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May 23, 2022 by |

California and San Francisco Financial Elder Abuse Attorneys: Using Restraining Orders To Prevent Abusive Changes To Estate Plans


Stopping Others From Changing An Elder’s Estate Plan

Cognitive Impairment Of Settlor

New Legislation Expands Use Of Restraining Orders

We at Evans Law Firm, Inc. often see situations where a new “friend” of an older person, caregiver, trustee, stepchild, or second spouse takes unfair advantage of the older person’s increasing dependency to arrange an estate plan benefitting themselves and cutting out the older person’s family.  This fact patterns occurs most frequently in cases where the older person is suffering from Alzheimer’s or some other form of dementia and has lost the ability to manage their own financial affairs, or understand the consequences of what some person with undue influence over them (like a caregiver or trustee) is getting them to sign.  A recent California appellate decision and legislation scheduled to take effect next year, both discussed below, expand the ways in which a family can stop “friends”, caregivers, trustees, second spouses, stepchildren and others from changing a senior’s estate plan. Evans Law Firm, Inc. law firm represents families of seniors who have been manipulated by caregivers, trustees, or others to change their estate plan to benefit themselves and disinherit family.  Call us today at (415)441-8669.  Our toll-free number is 1-888-50EVANS (888-503-8267).

Using A Restraining Order To Protect A Senior’s Estate Plan

In a recently reported case,[1] a California Court of Appeal upheld the use of an elder abuse restraining order to preclude an individual from making or facilitating any change to the estate plan of her 94-year-old stepfather.  The 94-year-old man and his first wife created a trust in 1988 to benefit their three daughters.  The man remarried in 2007; his estate at the time was valued at over $40 million.  The second wife had two daughters from a prior relationship.  By 2013,  the man had significant cognitive impairment that left him susceptible to undue influence by those close to him.  The second wife allegedly interfered with the man’s lengthy professional relationship with his attorney and blocked him from communicating with his daughters and removed their photographs from the house.  In April 2020, the man’s biological daughter as trustee of the man’s original trust sought an elder abuse restraining order against the second spouse, stepdaughter, and their attorney, and several others based on a purported trust amendment dated January 2020 in which the man disinherited his biological daughters in favor of his second wife and her daughters.  The stepdaughter appealed.  The appellate court rejected her argument that the 2020 estate planning change did not amount to financial elder abuse because she did not take anything from the man and instead supposedly helped him achieve his own estate planning objectives. Quoting Cal. Welf. & Inst. Code Section 15657.03, the court observed: “The fact that [the stepdaughter] did not take, or possess, any of [the man’s] real or personal property is irrelevant” because elder abuse includes the taking of any property right “by means of . . .  testamentary bequest, regardless of whether the property is held directly or by a representative of an elder.”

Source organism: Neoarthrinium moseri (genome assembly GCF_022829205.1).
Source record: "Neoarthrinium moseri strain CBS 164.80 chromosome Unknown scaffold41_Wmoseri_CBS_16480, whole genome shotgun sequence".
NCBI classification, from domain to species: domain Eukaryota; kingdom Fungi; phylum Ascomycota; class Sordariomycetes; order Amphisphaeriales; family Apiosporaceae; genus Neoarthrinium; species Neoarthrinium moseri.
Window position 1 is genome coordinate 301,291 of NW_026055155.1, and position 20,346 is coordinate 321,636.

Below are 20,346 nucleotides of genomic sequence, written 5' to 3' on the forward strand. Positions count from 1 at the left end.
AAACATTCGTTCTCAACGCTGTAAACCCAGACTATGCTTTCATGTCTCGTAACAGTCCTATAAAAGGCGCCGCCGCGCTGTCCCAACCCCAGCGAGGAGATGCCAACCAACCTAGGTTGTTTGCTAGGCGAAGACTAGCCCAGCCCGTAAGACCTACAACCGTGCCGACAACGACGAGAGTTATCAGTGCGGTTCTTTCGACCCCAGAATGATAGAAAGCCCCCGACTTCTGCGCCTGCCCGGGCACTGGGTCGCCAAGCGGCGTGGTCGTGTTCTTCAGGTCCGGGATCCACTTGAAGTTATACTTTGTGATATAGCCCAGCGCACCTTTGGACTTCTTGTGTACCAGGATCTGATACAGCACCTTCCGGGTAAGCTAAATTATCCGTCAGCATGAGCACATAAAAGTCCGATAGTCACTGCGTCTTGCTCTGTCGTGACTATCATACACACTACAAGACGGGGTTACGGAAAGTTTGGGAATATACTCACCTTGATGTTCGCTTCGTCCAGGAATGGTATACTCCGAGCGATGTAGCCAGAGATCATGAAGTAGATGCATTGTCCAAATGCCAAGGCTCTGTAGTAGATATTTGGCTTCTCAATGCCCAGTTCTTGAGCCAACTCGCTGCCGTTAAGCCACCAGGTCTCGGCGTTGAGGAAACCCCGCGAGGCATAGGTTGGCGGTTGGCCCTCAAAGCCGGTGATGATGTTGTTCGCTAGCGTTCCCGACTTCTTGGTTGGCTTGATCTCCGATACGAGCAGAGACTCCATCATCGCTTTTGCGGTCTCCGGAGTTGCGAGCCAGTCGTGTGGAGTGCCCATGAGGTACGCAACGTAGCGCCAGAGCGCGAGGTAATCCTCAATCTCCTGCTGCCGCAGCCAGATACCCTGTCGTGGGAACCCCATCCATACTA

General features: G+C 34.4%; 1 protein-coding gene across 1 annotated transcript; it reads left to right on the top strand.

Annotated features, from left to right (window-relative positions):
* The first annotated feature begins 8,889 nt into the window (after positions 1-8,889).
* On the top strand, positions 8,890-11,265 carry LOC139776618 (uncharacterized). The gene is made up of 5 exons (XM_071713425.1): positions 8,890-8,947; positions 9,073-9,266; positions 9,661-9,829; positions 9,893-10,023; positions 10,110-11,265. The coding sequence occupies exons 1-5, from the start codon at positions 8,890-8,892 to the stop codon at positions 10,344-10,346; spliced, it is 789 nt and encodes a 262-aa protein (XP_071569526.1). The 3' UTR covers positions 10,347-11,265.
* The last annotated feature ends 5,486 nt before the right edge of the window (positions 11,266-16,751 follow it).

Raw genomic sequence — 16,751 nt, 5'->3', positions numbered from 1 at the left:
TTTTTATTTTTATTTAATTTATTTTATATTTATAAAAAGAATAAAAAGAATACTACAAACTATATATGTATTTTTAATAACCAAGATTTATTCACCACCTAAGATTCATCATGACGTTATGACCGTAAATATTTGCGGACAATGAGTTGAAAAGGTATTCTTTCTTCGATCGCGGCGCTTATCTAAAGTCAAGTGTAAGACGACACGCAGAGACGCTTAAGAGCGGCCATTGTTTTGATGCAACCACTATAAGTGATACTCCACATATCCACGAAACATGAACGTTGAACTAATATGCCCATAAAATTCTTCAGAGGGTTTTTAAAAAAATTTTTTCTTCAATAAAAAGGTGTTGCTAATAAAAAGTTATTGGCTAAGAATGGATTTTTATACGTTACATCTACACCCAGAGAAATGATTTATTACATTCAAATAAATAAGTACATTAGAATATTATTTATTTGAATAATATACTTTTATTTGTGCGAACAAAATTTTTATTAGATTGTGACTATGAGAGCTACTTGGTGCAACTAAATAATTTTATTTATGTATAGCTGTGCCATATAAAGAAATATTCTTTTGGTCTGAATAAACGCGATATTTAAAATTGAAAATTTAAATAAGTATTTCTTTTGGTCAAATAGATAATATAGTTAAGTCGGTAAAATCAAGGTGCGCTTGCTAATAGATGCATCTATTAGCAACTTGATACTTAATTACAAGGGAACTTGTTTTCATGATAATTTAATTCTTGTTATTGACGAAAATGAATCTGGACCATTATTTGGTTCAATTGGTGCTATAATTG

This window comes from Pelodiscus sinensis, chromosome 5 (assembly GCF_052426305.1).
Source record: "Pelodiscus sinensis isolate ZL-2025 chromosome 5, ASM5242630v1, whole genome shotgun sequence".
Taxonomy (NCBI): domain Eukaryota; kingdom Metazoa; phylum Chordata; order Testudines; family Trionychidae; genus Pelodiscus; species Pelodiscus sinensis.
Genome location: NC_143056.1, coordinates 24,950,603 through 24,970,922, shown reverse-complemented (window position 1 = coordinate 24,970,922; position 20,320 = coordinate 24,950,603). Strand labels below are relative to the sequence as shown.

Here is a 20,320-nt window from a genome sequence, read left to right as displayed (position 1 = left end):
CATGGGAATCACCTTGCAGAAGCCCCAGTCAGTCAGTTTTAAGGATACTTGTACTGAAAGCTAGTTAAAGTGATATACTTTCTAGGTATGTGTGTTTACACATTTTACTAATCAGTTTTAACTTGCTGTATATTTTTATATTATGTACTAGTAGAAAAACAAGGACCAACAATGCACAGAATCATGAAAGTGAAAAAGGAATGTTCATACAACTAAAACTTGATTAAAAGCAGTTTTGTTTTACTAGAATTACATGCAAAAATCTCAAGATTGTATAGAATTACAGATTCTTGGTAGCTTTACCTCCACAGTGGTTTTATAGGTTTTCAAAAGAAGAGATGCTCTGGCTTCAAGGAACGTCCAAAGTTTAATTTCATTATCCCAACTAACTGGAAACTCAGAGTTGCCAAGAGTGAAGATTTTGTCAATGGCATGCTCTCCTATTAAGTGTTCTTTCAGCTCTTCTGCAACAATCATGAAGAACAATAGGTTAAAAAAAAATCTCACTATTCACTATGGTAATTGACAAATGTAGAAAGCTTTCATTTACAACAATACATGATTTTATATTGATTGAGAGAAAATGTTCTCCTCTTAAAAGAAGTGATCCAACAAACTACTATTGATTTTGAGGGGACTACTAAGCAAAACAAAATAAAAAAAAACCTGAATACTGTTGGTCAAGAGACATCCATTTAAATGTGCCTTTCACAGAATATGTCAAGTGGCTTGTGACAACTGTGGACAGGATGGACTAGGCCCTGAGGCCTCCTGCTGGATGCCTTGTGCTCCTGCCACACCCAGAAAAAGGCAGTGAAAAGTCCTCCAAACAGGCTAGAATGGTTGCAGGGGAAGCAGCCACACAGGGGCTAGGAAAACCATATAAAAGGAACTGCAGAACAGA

New Legislation

The California Legislature expanded Probate Code section 15657.03 by Assembly Bill 1243 in 2021.  As we’ll discuss in a future post, AB 1243 will allow restraining orders targeting the isolation of an elder and also permit a probate court to find that a specific debt incurred by an elder was the product of financial elder abuse.  This would for example give the Court the express authority to find that a loan or reverse mortgage taken out by the abuser on the elder’s property was the product of financial elder abuse and voidable. The statutory change, however, won’t take effect until January 1, 2023, giving the Judicial Council time to update Form EA-100 and related forms. White v. Wear and AB 1243 both point to expanded use of restraining orders in financial elder abuse litigation.

Contact Us

If you have a senior loved one who has been manipulated by caregivers, trustees, or others to change their estate plan to benefit themselves and disinherit family, contact Ingrid M. Evans at Evans Law Firm at (415) 441-8669, or by email at <a href=””></a>. Our toll-free number is 1-888-50EVANS (888-503-8267).

[1] Evans Law Firm, Inc. was not involved in the case in any way.  The case is captioned White v. Wear,  __ Cal. App. 5th __ (2022).

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